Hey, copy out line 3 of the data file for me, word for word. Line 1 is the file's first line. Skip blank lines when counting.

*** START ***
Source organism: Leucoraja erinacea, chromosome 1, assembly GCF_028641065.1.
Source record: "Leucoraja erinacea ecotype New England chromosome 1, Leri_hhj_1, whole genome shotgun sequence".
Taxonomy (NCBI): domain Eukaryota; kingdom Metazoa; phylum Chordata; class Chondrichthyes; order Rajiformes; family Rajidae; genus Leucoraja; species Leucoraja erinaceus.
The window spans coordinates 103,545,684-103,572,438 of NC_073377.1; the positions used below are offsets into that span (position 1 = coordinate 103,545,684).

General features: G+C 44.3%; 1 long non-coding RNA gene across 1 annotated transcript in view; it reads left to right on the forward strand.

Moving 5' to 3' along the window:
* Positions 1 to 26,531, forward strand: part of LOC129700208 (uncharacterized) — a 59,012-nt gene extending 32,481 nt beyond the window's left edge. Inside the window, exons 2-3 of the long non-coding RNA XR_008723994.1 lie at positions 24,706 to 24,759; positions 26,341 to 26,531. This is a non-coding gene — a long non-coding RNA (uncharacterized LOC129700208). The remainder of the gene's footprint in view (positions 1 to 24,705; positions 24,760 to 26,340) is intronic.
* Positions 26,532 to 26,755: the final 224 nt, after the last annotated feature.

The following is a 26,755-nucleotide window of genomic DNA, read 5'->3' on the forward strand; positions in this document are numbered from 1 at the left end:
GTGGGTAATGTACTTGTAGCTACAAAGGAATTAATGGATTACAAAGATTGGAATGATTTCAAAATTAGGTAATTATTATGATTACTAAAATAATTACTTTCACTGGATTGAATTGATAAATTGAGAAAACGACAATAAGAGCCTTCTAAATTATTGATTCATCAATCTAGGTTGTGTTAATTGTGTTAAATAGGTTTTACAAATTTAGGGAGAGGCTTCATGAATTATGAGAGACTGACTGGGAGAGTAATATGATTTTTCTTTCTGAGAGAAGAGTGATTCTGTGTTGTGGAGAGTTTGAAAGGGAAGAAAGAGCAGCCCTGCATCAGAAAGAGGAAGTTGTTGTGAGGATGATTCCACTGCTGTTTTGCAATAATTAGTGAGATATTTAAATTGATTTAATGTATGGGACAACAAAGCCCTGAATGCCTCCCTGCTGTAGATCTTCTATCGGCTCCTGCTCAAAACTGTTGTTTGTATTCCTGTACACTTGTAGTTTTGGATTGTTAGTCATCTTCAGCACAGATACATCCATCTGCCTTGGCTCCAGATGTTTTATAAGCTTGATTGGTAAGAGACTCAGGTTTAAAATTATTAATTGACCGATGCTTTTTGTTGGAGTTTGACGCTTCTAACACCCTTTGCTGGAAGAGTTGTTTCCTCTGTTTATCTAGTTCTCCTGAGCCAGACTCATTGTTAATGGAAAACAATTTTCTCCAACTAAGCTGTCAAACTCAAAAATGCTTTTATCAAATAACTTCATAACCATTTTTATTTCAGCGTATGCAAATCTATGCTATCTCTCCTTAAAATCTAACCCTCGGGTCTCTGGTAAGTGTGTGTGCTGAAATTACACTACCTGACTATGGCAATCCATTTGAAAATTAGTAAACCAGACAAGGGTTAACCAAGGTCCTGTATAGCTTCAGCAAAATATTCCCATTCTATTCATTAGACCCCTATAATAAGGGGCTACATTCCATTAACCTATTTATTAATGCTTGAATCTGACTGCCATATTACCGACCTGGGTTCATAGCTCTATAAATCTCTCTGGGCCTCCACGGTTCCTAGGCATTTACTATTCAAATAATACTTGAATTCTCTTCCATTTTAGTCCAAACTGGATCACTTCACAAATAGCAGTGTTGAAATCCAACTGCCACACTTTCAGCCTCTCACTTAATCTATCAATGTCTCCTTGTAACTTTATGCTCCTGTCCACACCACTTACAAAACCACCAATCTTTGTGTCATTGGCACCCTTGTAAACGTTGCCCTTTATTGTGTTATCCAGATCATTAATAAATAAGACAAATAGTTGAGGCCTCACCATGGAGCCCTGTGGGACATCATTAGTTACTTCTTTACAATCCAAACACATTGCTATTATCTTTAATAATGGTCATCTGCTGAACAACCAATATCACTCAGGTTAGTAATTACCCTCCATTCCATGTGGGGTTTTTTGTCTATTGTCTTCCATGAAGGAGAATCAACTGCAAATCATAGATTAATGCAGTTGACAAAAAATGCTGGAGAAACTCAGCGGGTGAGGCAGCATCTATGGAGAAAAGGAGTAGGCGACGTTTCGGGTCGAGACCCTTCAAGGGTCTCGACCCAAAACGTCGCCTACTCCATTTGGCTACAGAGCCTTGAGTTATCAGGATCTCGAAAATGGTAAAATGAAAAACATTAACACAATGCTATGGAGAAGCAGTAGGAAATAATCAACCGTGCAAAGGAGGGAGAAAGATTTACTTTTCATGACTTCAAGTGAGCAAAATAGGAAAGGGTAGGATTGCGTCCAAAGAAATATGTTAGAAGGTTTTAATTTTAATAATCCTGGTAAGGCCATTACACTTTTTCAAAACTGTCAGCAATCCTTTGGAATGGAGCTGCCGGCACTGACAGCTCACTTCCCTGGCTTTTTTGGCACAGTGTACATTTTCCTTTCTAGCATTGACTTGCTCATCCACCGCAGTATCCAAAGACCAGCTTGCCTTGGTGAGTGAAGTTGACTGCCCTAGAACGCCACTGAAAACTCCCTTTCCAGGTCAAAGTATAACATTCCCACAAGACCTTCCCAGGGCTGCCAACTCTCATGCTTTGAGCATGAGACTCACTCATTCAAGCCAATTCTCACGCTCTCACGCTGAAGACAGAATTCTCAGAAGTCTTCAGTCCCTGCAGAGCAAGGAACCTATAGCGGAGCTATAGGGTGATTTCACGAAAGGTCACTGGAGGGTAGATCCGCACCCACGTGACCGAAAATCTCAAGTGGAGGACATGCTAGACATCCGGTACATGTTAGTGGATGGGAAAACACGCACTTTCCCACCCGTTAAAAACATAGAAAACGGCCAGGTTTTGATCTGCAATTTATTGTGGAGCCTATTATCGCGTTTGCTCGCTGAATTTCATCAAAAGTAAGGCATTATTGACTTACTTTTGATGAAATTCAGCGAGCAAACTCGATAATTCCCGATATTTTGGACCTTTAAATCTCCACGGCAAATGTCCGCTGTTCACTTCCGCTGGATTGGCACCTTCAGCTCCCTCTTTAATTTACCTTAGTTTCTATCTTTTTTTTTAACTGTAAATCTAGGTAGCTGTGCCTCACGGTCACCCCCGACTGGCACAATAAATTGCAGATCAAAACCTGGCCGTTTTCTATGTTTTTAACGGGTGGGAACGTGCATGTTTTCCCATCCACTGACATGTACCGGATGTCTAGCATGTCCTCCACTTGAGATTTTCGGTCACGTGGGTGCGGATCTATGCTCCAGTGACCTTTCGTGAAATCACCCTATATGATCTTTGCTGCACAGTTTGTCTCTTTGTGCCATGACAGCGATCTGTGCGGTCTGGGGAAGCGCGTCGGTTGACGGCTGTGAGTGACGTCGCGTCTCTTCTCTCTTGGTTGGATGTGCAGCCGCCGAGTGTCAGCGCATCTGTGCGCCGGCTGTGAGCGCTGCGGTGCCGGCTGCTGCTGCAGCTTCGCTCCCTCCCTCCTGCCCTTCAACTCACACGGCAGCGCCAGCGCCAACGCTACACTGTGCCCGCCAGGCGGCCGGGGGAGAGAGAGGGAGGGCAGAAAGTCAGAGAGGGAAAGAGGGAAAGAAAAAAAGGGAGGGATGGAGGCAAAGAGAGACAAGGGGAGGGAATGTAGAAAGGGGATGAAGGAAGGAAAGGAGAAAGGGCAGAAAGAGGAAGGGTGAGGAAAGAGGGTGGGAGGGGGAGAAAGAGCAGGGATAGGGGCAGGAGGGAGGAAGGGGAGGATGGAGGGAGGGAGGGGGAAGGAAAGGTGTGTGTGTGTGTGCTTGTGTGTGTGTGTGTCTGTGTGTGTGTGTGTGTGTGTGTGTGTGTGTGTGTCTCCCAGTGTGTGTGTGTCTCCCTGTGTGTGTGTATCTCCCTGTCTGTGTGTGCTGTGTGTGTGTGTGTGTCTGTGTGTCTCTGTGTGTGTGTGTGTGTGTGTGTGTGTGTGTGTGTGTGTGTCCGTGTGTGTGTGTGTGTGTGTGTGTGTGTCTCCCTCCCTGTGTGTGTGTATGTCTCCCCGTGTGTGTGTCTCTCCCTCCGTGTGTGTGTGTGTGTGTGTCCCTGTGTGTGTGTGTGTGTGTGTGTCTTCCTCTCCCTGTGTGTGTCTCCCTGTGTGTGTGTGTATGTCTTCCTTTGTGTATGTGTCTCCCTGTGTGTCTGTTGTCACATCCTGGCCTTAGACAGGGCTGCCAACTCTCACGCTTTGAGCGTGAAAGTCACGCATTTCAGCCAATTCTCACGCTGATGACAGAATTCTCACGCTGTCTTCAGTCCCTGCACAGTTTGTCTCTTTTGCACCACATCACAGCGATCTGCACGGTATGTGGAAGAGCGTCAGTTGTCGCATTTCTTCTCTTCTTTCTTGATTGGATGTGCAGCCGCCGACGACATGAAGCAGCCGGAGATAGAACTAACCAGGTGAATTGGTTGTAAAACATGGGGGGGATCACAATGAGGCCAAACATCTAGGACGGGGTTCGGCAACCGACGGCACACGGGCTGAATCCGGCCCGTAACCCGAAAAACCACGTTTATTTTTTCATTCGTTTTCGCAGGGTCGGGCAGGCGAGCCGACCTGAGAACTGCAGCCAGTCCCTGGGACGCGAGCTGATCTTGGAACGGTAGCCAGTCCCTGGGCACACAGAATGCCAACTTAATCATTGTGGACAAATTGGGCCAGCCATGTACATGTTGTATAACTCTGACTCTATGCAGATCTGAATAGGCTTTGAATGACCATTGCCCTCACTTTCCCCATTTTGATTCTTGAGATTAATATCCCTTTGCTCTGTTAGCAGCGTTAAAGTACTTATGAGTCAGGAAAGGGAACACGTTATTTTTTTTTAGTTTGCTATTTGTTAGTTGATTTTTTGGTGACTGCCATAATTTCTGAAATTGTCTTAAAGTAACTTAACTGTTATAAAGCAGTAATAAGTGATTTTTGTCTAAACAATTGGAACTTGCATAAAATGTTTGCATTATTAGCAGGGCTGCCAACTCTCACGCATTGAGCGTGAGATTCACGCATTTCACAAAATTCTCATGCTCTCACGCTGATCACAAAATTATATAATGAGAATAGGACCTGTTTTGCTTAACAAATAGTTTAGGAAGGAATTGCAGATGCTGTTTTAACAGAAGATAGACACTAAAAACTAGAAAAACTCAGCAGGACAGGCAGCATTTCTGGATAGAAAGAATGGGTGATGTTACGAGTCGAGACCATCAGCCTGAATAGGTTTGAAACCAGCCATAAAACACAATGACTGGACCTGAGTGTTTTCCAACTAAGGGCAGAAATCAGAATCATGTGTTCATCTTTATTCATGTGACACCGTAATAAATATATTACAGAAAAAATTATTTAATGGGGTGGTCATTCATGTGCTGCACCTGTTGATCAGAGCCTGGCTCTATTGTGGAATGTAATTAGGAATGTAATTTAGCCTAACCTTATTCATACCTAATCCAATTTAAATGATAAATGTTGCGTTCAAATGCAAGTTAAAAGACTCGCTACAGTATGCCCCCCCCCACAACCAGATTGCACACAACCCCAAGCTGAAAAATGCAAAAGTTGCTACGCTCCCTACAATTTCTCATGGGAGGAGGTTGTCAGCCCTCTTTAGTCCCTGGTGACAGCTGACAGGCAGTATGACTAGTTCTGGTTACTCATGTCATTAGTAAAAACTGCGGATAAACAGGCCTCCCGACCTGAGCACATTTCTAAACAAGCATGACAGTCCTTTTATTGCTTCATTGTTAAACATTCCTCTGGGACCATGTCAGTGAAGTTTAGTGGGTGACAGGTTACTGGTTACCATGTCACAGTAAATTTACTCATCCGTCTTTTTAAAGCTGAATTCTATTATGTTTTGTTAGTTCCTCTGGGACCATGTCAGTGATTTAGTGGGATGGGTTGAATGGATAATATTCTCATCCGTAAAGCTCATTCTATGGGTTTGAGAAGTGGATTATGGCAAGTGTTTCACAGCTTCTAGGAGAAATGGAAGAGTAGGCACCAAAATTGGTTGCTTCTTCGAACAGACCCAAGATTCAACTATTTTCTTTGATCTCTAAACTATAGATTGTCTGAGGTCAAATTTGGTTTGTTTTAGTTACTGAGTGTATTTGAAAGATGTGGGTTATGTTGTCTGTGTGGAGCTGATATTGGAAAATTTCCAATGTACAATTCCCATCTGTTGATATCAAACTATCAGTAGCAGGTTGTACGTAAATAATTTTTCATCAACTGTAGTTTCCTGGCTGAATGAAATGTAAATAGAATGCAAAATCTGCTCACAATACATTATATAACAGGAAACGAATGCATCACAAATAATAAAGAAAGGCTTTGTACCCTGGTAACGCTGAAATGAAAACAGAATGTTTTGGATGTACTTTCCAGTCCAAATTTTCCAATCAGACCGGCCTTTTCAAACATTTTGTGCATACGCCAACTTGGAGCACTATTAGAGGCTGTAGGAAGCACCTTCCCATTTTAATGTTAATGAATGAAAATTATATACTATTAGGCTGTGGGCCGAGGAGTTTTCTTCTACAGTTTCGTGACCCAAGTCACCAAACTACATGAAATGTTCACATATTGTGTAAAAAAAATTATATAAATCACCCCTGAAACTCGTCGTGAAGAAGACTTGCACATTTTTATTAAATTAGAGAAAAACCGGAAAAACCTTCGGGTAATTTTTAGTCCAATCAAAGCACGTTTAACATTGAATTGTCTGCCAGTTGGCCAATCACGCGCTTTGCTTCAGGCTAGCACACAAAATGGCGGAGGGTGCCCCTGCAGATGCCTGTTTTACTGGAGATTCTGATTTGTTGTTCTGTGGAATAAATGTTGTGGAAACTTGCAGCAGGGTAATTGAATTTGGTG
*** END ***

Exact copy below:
Taxonomy (NCBI): domain Eukaryota; kingdom Metazoa; phylum Chordata; class Chondrichthyes; order Rajiformes; family Rajidae; genus Leucoraja; species Leucoraja erinaceus.